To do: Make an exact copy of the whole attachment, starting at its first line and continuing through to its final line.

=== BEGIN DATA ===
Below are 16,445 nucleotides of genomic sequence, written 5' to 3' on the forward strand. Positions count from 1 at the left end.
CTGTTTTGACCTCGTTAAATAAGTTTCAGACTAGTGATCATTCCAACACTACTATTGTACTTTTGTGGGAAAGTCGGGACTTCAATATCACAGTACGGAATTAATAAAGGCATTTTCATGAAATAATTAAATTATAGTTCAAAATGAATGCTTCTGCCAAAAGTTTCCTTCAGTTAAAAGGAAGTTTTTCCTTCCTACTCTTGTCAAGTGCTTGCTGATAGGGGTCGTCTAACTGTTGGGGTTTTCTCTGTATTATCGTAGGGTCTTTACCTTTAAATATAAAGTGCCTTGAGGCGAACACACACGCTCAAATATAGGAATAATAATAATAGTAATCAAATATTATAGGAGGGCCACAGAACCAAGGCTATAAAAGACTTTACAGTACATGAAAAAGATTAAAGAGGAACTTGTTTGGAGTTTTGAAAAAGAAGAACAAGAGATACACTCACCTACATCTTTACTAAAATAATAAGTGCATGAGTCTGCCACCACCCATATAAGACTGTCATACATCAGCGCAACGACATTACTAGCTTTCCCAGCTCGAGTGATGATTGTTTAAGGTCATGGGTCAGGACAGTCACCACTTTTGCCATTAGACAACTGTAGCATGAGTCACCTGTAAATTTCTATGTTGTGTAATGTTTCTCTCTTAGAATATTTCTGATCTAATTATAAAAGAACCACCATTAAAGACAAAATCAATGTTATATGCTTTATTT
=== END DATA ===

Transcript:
Below are 16,445 nucleotides of genomic sequence, written 5' to 3' on the forward strand. Positions count from 1 at the left end.
CTGTTTTGACCTCGTTAAATAAGTTTCAGACTAGTGATCATTCCAACACTACTATTGTACTTTTGTGGGAAAGTCGGGACTTCAATATCACAGTACGGAATTAATAAAGGCATTTTCATGAAATAATTAAATTATAGTTCAAAATGAATGCTTCTGCCAAAAGTTTCCTTCAGTTAAAAGGAAGTTTTTCCTTCCTACTCTTGTCAAGTGCTTGCTGATAGGGGTCGTCTAACTGTTGGGGTTTTCTCTGTATTATCGTAGGGTCTTTACCTTTAAATATAAAGTGCCTTGAGGCGAACACACACGCTCAAATATAGGAATAATAATAATAGTAATCAAATATTATAGGAGGGCCACAGAACCAAGGCTATAAAAGACTTTACAGTACATGAAAAAGATTAAAGAGGAACTTGTTTGGAGTTTTGAAAAAGAAGAACAAGAGATACACTCACCTACATCTTTACTAAAATAATAAGTGCATGAGTCTGCCACCACCCATATAAGACTGTCATACATCAGCGCAACGACATTACTAGCTTTCCCAGCTCGAGTGATGATTGTTTAAGGTCATGGGTCAGGACAGTCACCACTTTTGCCATTAGACAACTGTAGCATGAGTCACCTGTAAATTTCTATGTTGTGTAATGTTTCTCTCTTAGAATATTTCTGATCTAATTATAAAAGAACCACCATTAAAGACAAAATCAATGTTATATGCTTTATTT